I was totally honored and asked if I could share the sermon here, along with my drawing, and he kindly gave permission. So here is one example of how art and worship can inform each other and hopefully grow into something larger than the sum of their parts. It means a great deal to me to be able to participate in worship in churches other than my own, and I'm grateful to all the ministers who include my work in their services.
A fellow Park Friends board member's wife asked me to do an Old Forest commission for her husband. He's put in tons of hours working on trails in the forest and made a number of trail signs like the one in the sketch.
I'm so grateful to everyone who steps up and takes a bit of ownership for the park. We have people who pick up trash every day, people who clear blocked trails, make long-handled pooper-scoopers for the field, work on flower beds, and a host of other things. It was neat to get to do this commission, as well as just a lovely way to spend a morning in one of my favorite places anywhere.
Here's the first pull of my Elmwood block. I intend(ed?) to carve leaves into the tree and have green showing through, but right now I'm pondering whether I just like it in black and white. Once I cut away, I can't go back, so I think I'll try painting some leaves on this proof and see what I think. There's a second Elmwood image that I think would be good in just black and white, so maybe I'll end up with a pair of black and whites. I'll sleep on it while I go dancing this weekend and take a short break.
What with traveling and working towards shows, I haven't been getting in too many commissions this month, but here are a couple of recent ones. (I have to wait to post them until they've been given, so I don't ruin any surprises.)
Both are in Central Gardens, and the lower one was the first time I'd taken my tricycle out to do a sketch. It was fun not to have to use the car.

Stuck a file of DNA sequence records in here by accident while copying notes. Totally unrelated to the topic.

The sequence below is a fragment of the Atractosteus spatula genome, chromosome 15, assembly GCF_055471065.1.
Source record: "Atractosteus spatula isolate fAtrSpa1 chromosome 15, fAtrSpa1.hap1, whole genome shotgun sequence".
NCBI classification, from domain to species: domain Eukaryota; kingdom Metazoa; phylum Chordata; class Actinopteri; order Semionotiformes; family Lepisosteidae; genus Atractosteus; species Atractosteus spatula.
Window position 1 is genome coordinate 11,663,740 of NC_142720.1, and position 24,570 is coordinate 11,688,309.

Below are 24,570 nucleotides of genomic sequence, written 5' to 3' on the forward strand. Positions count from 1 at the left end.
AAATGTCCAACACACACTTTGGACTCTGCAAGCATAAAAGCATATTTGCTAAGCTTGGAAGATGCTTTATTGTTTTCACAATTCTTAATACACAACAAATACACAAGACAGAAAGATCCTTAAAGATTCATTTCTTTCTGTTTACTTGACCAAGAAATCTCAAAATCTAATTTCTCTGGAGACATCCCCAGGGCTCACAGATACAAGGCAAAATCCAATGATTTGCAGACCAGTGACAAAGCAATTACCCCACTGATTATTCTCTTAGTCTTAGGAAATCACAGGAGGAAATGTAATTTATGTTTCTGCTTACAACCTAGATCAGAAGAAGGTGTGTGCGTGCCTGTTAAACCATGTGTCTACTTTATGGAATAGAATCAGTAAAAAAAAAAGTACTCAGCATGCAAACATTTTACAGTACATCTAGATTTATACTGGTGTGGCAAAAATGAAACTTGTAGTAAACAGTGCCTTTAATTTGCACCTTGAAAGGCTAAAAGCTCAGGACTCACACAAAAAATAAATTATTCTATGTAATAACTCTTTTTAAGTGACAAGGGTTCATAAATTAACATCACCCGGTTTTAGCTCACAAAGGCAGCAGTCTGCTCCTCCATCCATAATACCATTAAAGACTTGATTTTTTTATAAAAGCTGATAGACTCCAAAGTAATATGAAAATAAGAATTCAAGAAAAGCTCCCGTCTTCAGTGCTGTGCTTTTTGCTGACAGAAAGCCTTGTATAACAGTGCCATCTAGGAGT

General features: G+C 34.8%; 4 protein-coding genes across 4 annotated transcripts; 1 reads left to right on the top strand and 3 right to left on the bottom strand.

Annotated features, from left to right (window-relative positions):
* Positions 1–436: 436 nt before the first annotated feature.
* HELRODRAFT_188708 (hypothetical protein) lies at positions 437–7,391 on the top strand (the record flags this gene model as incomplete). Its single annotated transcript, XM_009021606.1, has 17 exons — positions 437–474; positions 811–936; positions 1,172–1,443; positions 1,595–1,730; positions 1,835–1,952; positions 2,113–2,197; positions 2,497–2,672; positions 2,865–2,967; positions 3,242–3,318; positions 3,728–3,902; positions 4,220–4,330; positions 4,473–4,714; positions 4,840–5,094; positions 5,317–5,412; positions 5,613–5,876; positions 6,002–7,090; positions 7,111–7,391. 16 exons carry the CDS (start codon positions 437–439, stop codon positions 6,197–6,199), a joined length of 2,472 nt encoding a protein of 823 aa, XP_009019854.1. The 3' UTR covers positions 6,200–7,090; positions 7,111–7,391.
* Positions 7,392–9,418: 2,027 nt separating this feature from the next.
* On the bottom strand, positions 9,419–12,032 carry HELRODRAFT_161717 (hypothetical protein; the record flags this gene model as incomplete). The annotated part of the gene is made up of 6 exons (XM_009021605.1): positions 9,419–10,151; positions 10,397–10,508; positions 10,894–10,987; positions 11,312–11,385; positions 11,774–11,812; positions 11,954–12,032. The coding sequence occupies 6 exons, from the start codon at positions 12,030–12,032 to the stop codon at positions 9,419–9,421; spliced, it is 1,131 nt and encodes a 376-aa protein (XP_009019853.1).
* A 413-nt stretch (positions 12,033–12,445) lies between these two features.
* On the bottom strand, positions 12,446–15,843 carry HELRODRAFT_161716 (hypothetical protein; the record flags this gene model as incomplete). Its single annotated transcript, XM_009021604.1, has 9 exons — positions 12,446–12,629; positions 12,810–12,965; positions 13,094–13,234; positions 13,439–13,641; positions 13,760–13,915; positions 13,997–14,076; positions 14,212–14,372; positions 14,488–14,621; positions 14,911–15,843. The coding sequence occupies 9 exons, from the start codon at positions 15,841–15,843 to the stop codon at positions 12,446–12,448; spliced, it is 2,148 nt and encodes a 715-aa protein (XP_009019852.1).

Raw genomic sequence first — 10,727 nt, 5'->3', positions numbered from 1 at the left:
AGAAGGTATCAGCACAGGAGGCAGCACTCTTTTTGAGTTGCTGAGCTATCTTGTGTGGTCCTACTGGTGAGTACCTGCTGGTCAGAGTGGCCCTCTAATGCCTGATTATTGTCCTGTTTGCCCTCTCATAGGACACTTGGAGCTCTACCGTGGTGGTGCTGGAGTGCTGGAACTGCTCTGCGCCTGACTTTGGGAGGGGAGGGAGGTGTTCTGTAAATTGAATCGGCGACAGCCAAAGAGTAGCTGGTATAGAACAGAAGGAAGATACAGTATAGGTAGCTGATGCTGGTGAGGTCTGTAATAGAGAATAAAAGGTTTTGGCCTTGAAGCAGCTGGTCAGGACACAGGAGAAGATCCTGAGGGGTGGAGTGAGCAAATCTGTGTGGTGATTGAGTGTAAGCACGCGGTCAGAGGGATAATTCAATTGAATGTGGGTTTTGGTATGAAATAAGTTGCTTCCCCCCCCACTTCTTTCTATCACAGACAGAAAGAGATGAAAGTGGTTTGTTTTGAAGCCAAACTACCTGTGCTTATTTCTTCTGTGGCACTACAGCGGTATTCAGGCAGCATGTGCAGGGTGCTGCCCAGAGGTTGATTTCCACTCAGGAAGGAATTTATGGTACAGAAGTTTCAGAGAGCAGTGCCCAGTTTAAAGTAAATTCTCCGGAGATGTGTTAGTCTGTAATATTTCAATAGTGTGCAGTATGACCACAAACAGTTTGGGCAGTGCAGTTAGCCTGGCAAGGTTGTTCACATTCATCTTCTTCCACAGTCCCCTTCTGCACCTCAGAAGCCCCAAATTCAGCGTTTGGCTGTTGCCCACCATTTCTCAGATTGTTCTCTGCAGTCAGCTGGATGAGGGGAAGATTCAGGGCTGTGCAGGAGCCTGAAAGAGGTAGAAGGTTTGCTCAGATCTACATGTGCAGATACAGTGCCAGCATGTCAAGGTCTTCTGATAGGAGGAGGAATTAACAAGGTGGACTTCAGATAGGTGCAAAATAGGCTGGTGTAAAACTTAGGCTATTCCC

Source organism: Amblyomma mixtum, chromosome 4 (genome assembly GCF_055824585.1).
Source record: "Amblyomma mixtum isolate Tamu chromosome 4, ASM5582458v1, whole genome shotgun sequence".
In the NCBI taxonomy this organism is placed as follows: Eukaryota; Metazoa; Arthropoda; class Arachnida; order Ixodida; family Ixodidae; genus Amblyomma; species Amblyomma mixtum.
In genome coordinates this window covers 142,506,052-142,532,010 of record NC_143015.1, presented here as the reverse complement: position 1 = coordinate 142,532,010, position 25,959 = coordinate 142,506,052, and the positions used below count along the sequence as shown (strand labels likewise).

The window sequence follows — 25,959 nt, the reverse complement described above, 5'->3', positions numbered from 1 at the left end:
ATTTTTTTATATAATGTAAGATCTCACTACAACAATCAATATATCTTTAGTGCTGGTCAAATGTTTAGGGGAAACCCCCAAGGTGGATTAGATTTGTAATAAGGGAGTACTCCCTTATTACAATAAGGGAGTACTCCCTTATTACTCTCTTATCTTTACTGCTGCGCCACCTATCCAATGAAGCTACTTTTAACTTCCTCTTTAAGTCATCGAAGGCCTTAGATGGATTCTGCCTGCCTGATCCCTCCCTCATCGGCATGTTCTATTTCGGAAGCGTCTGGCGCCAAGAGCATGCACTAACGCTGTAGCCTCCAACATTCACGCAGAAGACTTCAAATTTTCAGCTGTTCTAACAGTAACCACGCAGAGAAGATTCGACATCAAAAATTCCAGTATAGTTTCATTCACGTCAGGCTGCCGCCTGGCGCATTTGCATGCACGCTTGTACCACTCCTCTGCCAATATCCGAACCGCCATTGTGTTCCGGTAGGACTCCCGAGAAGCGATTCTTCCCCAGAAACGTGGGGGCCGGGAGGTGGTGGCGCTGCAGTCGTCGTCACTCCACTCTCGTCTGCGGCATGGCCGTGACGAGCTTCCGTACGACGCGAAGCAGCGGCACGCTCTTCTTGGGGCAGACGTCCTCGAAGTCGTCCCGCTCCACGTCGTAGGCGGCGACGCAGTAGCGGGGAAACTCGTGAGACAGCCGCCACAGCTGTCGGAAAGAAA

This sketch was also done in honor of the home's centennial, which was neat to be a part of.
It was Pink Palace Crafts Fair weekend in Memphis this past weekend. Elmore has been a demonstrator for several years, splitting logs, chopping with his axe and adze, and making bowls. I've managed to slide in on his coat-tails (mostly because there's lots of space around his booth -- no one else wants to be too close to the flying wood chips), so I'm demonstrating printmaking now.
Ed Weston, a fellow Meeman Center classmate and participant in my dad's New Testament Greek group, was kind enough to give me this tiny press that had been kicking around his attic. Since my press is 1500 pounds, I can't just up and bring it to the crafts fair. This tiny one is perfect to show kids how prints are made. I loved watching their amazed faces as I peeled a tiny print off the tiny block. You can see the scale of the press from the mechanical pencil in the foreground. (It was probably originally for making ladies' social cards. It came with a form for three rows of type plus some cursive letters.)